NOTRE DAMFI. Sept. 21—The first 1
scrimmage for the Notre Dame squad
I was held Monday. Ragged Interference
j on the part of the backfleld men marred
!an otherwise promising workout. Mo- j
! hardt and D. Coughlin were the best of- j
fenslTe performers of the backs, while
the work of Shay and Capt. Coughlin at
tackle featured the work of the linesmen.
Sixty freshmen candidate* reported to;
Coach Miles yesterday and the yearlings' j
tutor hopes to have his men in shape j
for scrimmage with the varsity Satur- ■
BLOOMINGTON, Sept. 21.—With the l
sun beating down hot, the varsity and
freshmeu were excused Monday with only
a light signal drill. Head Coach Stlehm ;
announced tb.it Pierce, giant center, and
’ Leonard, guard, were at the hospital from |
minor injuries received In the freshman
fracas on Saturday. Starting today, the
work will be strenuous until Friday. ,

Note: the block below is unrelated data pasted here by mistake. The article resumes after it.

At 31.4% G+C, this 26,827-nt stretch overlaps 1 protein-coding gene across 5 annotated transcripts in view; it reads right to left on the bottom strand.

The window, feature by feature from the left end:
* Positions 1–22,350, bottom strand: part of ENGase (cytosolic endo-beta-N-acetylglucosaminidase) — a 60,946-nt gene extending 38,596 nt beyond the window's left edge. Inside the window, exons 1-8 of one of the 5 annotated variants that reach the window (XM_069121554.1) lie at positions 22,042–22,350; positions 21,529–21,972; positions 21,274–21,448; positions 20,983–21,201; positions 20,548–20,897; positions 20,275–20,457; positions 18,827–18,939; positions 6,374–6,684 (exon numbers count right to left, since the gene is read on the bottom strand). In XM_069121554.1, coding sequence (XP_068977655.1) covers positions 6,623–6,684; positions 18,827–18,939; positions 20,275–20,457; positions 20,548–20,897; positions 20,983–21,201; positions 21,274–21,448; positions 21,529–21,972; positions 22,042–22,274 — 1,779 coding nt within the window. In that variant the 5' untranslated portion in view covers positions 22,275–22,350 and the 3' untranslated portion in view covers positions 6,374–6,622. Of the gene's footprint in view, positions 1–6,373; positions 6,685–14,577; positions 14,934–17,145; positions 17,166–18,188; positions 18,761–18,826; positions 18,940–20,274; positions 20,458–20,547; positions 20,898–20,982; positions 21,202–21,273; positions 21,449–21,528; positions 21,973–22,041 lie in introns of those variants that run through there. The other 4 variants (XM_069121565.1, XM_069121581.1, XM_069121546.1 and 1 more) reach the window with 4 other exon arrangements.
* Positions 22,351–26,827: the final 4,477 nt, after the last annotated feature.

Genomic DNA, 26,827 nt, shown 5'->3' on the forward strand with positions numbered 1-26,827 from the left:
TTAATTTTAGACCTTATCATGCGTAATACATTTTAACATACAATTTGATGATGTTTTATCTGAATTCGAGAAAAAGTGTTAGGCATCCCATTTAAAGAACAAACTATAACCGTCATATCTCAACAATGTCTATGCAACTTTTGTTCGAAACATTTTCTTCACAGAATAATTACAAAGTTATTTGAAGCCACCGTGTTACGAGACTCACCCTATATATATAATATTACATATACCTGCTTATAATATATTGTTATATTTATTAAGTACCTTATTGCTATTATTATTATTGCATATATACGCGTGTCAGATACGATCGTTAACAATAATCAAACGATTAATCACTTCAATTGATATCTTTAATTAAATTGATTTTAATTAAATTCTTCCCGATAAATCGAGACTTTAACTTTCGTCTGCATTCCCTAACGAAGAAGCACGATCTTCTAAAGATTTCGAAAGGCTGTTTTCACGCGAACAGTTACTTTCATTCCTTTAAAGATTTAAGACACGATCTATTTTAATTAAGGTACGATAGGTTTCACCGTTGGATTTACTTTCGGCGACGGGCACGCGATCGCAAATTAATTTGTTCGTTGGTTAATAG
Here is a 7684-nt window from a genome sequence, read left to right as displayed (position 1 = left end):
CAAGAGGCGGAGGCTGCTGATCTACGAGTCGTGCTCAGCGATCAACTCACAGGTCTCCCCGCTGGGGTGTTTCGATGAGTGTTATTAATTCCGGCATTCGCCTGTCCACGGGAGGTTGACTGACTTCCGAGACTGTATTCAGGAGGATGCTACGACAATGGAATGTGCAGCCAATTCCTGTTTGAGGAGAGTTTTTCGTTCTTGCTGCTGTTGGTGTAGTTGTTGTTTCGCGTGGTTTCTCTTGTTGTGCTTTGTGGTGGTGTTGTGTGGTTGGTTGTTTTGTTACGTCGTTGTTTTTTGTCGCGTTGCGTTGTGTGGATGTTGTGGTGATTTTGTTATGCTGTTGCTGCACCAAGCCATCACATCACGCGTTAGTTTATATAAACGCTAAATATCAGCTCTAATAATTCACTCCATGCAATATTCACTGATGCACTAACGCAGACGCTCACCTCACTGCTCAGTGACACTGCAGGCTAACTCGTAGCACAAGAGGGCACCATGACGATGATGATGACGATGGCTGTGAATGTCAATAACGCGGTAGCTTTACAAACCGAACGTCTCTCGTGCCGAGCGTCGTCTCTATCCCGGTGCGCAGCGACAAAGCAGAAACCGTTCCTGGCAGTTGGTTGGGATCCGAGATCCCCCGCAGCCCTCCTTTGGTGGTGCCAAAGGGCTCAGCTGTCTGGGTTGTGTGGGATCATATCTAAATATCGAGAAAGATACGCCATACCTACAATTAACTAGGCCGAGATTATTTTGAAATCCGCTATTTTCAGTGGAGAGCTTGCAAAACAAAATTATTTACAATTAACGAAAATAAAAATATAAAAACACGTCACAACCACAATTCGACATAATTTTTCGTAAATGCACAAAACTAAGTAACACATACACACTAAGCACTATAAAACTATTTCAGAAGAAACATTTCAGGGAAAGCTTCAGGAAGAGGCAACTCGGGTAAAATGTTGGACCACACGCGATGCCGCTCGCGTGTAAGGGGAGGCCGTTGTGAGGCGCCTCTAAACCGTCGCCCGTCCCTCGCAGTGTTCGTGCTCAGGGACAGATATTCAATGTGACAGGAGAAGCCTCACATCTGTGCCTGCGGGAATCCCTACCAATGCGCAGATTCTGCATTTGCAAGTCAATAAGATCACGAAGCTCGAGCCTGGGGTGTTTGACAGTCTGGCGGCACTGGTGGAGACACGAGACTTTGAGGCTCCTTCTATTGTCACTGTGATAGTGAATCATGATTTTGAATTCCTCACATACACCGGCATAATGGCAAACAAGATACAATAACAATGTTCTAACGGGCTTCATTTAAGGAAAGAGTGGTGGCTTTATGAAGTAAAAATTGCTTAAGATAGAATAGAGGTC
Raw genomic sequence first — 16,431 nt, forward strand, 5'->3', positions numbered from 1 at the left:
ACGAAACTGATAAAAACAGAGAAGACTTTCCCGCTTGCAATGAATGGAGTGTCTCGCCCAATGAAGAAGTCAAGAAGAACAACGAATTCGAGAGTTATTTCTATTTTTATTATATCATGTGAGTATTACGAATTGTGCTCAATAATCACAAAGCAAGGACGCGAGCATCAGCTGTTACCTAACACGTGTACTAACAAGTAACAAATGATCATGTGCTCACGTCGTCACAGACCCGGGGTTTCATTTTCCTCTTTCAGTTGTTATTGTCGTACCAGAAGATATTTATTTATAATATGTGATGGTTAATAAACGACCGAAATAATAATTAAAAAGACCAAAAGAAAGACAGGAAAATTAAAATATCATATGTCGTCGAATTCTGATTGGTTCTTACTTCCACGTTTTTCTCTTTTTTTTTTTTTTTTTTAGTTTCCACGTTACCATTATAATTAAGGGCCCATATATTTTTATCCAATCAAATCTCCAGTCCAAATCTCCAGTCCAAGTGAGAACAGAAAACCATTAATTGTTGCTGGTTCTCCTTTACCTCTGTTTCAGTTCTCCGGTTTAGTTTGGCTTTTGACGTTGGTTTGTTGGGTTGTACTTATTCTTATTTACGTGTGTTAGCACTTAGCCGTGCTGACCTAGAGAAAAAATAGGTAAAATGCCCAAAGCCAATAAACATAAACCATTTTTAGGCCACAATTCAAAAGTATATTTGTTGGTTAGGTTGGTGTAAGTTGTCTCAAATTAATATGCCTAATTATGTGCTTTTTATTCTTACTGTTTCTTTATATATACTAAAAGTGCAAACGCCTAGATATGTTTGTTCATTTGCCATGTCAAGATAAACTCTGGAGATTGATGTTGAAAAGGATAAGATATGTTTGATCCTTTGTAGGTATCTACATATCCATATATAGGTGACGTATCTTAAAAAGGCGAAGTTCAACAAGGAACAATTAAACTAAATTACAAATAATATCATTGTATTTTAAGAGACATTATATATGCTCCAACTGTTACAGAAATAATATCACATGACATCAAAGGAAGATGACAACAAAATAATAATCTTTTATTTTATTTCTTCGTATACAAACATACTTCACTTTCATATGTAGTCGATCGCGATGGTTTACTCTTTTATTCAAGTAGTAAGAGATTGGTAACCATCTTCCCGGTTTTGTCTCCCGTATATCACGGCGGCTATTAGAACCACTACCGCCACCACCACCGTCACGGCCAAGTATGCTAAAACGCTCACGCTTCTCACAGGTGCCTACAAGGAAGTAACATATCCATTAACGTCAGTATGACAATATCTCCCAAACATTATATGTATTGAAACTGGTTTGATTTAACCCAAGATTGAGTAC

Franklin will be played here Saturday, j
CINCINNATI, Sept. 21. All purchase* i
of minor league players by major -
league club* must be closed at noon
ion Monday. Sept. 22, the National Base- |
! ball Commission announces In n notice j
to all major league clubs. Tho time for I
filing reserve list* Is to be Nov. 1, in- i
steau of Oct. 1, and no waivers are to i
|be requested on my players between
Oct. 1 and Oct. 12.
Have Your Old
Hat Made New
Last year's Felt, Beaver and
Velour hats Cleaned, Blocked
and reshaped into seasonable
styles by the
8* W. Ohio St. Main 349(1.
Out-of-town P. P. order* taken
care of promptly. Don't forget
our new location—first door east
of Ohio Theater.
It was “big Monday” for tha Com
mercial and Manufacturers’ League bowl
ers. Marmon shooters setting the pace
with the season’s classiest Individual
Pauley of the Marmon Club in the